© 2022 MICHIGAN RADIO
91.7 Ann Arbor/Detroit 104.1 Grand Rapids 91.3 Port Huron 89.7 Lansing 91.1 Flint
Play Live Radio
Next Up:
0:00
0:00
Available On Air Stations

TWTS: To whom who are concerned about “who” vs. “whom”

twts.jpg

There are some language questions that turn up in our inbox again and again, including some we’ve already addressed on the show. There are those that deserve a revisit though, as is the case with “who” and “whom.”

During our segment on “exploitative” a few weeks back, Professor Anne Curzan mentioned that the topic was brought to her attention “by a graduate student who I work with.”

A keen-eared listener pointed out to us that in this instance, Curzan should’ve used “whom,” not “who.” That got us thinking about why Curzan, an English professor, was inclined to say “who.”

Historically, the “who/whom” distinction comes down to subject position and object position. “Who” would be the subject, while “whom” could be the direct object, the indirect object, or the object of a preposition.

In the example our listener pointed out, the graduate student is the object of the preposition “with.” So yes, formally speaking, Curzan should’ve used “whom” in reference to the graduate student.

However, that just didn’t feel right to her.

“I think that had I actually said on the radio ‘by a graduate student whom I work with,’ that would’ve sounded very formal and perhaps even a bit highfalutin,” Curzan says.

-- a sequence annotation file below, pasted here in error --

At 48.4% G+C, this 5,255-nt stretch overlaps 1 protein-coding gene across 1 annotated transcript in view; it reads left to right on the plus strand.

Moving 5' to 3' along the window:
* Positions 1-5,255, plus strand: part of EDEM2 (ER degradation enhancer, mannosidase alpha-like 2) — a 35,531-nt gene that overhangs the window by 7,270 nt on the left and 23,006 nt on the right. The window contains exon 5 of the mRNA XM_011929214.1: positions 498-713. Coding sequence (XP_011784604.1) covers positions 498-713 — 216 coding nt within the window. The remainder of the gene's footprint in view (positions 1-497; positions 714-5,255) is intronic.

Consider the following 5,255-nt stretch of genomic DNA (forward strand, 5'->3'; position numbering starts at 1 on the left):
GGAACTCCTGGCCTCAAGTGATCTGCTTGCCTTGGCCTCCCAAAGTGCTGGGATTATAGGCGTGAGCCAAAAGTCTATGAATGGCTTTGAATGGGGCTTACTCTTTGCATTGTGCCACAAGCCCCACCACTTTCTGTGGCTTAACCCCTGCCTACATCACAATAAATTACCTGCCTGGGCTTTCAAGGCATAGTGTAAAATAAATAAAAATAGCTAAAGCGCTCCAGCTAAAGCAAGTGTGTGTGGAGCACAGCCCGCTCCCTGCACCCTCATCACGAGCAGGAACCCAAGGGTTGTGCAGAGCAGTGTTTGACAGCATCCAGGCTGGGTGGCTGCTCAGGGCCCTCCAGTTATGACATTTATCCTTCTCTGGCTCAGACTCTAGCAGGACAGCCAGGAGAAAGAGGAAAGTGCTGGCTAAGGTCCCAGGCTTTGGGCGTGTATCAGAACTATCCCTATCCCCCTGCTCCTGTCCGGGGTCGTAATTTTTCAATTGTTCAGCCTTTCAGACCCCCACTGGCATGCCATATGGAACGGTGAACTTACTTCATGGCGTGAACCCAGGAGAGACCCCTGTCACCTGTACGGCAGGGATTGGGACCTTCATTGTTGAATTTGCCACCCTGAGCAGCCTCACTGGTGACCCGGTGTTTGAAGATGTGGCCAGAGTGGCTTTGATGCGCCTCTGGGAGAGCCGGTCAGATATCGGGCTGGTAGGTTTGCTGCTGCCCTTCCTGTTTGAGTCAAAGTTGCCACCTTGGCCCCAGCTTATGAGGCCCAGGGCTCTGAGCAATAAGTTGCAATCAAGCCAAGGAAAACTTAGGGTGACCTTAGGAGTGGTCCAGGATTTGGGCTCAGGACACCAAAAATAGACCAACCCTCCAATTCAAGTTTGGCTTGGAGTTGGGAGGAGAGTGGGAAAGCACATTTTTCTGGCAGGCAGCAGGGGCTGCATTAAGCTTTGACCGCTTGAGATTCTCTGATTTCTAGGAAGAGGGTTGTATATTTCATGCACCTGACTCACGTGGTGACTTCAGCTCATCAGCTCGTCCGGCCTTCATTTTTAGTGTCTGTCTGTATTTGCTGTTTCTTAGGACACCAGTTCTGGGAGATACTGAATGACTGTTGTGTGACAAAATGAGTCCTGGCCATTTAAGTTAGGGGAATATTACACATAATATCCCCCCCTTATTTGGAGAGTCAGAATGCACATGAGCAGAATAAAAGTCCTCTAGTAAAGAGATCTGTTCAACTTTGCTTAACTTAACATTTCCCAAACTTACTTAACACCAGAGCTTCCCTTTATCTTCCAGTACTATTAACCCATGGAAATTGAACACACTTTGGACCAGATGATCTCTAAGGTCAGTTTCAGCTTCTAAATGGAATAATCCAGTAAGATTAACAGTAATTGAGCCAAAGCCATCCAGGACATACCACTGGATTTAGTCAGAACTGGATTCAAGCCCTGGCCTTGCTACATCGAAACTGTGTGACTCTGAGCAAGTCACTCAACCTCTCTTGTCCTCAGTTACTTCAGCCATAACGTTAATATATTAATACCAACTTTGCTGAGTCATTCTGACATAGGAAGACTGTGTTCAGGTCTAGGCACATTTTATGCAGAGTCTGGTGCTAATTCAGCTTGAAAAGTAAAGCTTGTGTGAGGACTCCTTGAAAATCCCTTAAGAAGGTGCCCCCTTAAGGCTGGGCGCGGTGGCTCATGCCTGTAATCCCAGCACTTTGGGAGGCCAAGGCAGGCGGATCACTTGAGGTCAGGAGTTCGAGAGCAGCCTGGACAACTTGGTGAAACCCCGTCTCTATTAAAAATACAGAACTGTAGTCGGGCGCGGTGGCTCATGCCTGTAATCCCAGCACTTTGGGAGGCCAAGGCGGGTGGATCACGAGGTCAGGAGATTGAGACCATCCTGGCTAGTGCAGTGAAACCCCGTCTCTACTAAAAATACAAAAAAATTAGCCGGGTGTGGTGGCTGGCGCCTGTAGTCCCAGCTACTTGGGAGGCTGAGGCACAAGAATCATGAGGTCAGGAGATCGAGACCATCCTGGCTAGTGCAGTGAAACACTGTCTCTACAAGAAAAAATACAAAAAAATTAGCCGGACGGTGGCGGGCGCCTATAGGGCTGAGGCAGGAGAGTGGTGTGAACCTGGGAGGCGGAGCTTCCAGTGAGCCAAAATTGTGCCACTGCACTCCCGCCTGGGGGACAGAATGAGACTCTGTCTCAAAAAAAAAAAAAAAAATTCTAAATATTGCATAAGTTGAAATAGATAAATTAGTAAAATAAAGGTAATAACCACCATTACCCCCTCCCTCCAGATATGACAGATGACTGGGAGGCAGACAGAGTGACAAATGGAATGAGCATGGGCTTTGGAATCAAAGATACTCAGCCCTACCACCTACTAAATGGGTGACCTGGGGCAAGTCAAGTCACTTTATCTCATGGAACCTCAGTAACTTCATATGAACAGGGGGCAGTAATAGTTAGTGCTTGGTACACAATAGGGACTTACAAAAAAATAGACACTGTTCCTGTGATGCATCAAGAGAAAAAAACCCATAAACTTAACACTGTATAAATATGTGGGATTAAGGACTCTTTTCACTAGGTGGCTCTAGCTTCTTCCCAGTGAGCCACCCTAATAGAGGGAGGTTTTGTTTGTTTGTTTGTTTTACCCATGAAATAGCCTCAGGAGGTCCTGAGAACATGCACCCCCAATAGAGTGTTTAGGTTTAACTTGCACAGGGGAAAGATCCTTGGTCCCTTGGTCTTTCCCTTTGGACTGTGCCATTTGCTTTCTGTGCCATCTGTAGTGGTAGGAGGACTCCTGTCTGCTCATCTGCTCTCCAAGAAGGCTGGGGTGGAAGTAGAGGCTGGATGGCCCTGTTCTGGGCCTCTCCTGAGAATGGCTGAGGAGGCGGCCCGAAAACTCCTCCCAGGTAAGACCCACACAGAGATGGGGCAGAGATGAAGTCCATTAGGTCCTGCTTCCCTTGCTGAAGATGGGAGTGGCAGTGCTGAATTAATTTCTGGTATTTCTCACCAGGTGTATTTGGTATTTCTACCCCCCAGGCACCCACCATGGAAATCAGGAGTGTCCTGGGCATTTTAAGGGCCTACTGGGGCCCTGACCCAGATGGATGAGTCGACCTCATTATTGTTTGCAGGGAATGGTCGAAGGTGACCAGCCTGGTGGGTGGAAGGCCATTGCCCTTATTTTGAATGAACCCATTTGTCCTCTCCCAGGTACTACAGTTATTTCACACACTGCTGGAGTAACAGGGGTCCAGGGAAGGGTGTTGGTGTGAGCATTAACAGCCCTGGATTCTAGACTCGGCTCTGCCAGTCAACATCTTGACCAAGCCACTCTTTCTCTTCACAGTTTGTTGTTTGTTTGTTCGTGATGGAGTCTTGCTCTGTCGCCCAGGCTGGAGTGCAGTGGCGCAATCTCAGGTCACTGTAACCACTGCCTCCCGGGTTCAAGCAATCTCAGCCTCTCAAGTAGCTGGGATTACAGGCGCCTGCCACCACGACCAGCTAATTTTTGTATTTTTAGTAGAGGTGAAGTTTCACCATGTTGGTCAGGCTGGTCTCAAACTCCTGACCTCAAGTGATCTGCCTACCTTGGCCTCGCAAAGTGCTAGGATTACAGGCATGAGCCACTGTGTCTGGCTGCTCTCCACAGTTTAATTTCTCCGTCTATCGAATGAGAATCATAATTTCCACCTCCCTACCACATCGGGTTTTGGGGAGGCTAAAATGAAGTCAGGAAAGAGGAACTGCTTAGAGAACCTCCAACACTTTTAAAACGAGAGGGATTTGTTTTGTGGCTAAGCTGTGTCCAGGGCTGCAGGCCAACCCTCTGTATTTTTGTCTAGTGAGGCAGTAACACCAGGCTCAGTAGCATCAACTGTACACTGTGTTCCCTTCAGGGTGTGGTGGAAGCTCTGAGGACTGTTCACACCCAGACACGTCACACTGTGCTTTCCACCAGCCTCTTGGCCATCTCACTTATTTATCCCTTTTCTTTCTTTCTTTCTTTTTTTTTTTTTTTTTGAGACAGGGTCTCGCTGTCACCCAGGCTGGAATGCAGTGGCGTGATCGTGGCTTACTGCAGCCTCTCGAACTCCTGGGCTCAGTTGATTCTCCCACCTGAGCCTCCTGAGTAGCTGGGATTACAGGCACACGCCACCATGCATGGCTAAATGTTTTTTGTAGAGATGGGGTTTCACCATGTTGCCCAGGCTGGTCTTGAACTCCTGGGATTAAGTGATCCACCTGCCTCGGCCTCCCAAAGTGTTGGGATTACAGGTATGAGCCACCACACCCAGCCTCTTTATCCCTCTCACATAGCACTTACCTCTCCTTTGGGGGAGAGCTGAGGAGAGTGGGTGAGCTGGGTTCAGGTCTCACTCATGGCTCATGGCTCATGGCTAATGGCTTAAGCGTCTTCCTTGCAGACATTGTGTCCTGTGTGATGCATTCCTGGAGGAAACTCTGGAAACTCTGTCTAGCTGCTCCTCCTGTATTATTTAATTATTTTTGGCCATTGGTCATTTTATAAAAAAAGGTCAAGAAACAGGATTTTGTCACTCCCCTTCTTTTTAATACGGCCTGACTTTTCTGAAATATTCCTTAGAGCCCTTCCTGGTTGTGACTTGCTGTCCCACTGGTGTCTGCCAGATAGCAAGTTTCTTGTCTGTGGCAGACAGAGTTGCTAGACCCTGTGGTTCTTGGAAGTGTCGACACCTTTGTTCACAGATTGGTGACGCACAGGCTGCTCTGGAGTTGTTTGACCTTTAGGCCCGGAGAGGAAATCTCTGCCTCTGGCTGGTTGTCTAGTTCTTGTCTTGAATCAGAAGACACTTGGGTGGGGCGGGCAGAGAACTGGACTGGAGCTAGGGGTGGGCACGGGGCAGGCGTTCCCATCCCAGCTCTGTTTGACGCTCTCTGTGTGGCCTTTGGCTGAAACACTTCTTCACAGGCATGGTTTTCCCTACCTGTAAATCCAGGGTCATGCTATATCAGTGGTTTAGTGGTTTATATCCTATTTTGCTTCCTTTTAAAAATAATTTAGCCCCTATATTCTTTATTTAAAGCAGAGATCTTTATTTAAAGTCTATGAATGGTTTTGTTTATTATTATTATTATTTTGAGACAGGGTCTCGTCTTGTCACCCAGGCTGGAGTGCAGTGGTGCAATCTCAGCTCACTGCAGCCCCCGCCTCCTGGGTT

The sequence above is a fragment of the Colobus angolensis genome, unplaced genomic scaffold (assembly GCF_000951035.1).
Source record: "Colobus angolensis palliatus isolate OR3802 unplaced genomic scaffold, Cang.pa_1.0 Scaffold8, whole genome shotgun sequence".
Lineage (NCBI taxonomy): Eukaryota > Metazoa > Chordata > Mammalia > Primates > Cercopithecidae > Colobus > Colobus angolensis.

The truth is, the distinction between “who” and “whom” is collapsing and has been for hundreds of years. It wouldn’t be the first one to go. “You” used to have a subject/object distinction, but now it functions as both.

Curzan says it’s amazing that “whom” has held on for so long.

“We’ve propped up ‘whom’ to the point where it’s still there, but now it’s to the point where it feels very formal,” Curzan says. “Not everyone will want to use it in more colloquial contexts.”

Another astute listener later pointed out to us that in addition to using “who” instead of “whom,” Curzan ended her sentence about the graduate student with a preposition, but that’s a story for another time.

Stay Connected
Rebecca Kruth is the host of Weekend Edition at Michigan Radio. She also co-hosts Michigan Radio’s weekly language podcast That’s What They Say with English professor Anne Curzan.
Anne Curzan is the Geneva Smitherman Collegiate Professor of English and an Arthur F. Thurnau Professor at the University of Michigan. She also holds faculty appointments in the Department of Linguistics and the School of Education.
Related Content